We don't always anchor off a perfect tropical beach. This is the view from Idyll Island of the mangroves at the anchorage in Las Aves. Reminded us of the Ents in Lord of the Rings, though we couldn't hear a word they said over the noise of the birds!

On our way to Bonaire from Las Aves we were joined by a pod of dolphins for 20 minutes or so. It seemed like they were trying to see which of them could come closest to touching their dorsal fins to Derek's hand as he stretched over the forward crossbeam. They came within inches but never touched. They looked like they were laughing with the sport of it! (Or maybe because he wasn't wearing any shorts.)
A bit later we were welcomed to Bonaire seaspace by a Dutch Coast Guard plane that flew by at about 50' off our stern. They didn't look like they were laughing (Derek had shorts on by then). There is a lot of drug smuggling out of nearby Venezuela and Colombia, so they are pretty vigilant in this area.

Sailing up the southern, leeward side of Bonaire past the salt ponds and mountains of salt waiting to be shipped. One of the best sails in the Caribbean with 20 knots of breeze in flat water. We hit 10 knots reaching with our spinnaker which we had up for the full 35 miles from Las Aves and kept flying right to the entrance to Kralendijk harbour.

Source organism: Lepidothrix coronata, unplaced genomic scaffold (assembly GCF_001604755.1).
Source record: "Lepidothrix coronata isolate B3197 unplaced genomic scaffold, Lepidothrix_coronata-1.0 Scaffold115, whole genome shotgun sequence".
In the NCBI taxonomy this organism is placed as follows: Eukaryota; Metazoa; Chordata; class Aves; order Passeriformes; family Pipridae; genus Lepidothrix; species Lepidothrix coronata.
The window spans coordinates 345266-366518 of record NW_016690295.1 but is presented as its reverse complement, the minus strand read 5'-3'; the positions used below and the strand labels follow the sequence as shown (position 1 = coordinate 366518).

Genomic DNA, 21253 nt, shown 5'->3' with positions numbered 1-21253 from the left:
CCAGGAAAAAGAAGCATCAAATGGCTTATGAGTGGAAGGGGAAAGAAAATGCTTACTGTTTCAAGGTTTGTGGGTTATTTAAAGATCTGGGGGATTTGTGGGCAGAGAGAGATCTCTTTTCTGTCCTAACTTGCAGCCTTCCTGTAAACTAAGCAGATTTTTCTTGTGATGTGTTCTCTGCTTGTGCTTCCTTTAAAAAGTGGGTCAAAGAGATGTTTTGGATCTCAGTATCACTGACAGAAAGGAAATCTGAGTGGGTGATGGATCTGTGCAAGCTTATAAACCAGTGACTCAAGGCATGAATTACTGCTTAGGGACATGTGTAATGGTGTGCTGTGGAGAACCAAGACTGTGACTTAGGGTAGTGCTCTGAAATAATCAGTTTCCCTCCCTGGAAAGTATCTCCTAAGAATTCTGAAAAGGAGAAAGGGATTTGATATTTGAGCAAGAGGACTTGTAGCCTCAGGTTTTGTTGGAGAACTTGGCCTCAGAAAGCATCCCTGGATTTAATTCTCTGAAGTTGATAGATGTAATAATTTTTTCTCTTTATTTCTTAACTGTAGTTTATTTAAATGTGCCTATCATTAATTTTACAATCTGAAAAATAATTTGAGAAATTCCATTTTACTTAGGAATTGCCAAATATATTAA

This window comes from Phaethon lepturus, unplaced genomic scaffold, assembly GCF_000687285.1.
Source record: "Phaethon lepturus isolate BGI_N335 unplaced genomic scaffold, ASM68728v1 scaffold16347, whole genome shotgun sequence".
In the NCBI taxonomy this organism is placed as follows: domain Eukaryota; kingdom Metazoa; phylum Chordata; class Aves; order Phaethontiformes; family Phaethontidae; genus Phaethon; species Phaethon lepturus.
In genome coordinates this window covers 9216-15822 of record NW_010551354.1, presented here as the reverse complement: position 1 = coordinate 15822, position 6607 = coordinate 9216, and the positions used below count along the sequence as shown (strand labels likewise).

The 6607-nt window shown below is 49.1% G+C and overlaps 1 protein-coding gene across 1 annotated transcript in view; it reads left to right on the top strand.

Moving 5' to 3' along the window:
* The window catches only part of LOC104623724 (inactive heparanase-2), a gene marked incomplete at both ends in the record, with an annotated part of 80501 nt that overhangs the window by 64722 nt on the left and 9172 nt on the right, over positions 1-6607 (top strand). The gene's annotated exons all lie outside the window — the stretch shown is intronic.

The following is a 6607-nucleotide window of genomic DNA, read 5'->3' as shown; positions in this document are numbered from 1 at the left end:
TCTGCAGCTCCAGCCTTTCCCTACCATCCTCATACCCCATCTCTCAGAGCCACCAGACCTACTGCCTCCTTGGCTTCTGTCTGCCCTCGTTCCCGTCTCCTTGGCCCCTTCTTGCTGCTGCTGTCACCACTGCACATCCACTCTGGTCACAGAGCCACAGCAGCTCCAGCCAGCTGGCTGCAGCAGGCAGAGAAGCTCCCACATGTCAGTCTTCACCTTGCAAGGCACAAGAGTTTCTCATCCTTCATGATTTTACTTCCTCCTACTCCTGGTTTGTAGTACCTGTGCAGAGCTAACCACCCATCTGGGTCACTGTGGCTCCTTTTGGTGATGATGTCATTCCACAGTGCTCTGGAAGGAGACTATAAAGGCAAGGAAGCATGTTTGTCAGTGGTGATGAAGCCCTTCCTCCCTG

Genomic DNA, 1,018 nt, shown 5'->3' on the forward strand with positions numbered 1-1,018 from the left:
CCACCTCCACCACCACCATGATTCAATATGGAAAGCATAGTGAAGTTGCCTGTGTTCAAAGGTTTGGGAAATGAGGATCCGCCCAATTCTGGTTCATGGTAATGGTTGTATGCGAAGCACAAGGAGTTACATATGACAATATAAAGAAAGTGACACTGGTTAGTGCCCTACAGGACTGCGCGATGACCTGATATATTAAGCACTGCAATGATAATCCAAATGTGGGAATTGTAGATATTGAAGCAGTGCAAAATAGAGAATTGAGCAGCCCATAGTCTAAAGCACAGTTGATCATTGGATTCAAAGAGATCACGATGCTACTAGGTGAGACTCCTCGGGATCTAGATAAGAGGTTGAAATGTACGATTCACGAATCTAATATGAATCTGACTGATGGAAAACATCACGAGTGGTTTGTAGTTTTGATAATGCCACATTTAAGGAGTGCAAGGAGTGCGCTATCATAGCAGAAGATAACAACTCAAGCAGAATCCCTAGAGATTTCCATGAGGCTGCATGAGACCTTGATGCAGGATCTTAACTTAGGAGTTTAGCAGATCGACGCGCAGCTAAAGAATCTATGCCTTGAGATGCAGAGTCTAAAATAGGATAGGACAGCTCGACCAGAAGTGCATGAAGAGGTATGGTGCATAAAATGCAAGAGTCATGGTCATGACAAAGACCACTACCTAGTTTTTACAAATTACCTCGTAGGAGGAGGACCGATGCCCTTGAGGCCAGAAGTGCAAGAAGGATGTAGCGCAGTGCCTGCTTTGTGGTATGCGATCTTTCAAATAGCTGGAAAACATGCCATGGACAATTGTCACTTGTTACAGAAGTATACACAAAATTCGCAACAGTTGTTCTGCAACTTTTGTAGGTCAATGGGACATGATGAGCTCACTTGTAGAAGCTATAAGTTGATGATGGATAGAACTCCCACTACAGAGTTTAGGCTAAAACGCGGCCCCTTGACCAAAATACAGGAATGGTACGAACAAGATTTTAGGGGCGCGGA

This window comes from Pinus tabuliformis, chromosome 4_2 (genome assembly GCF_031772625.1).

On the mooring at Kralendijk, Bonaire. View from the front porch.

After a month in the islands, the boys are off to do the laundry. OK, let's not stretch it tooo far but they are at least carrying the bags!

Monday, September 14, 2009

Las Islas de Venezuela

We left Grenada at "O dark thirty", in company with Randy and Lynn on High States. As dawn broke and we watched them pulling away from us with their big genoa, we decided it was time to get our spinnaker up. We had a great sail to Los Testigos - the first of many over the next few weeks. Downwind is good!

One fish ....

Two fish. Yellow fish, blue fish! Good fishing as we sailed over the reefs near Los Testigos. We were able to offer Randy and Lynn their choice of catch of the day for dinner that night. Both were mighty tasty.

On arrival at our anchorage in Los Testigos (about 4PM) the air was filled with wheeling frigate birds and various types of boobies which nest on the surrounding rocky islets. Most were juveniles now fending for themselves and lacking the graceful and successful fishing skills of their parents. We sat in a lovely bay looking over a sand isthmus to the open sea and low hills where small goats fed. We were a bit uncomfortable about several shots we heard and the rough looking fellow returning to his shack with something(?). Several of the locally built, very high prowed fishing and boats passed with friendly waves and smiles. The coral heads near the boat revealed three different types of morays within 15 feet. Next day we dinghied to the main fishing village on an adjacent island and were checked in by a very nice young member of the Venezuelan Garda Costa who was very tolerant and encouraging regarding our poor/non-existent Spanish. You never know what to expect from the officials. Would that they were all so friendly and helpful.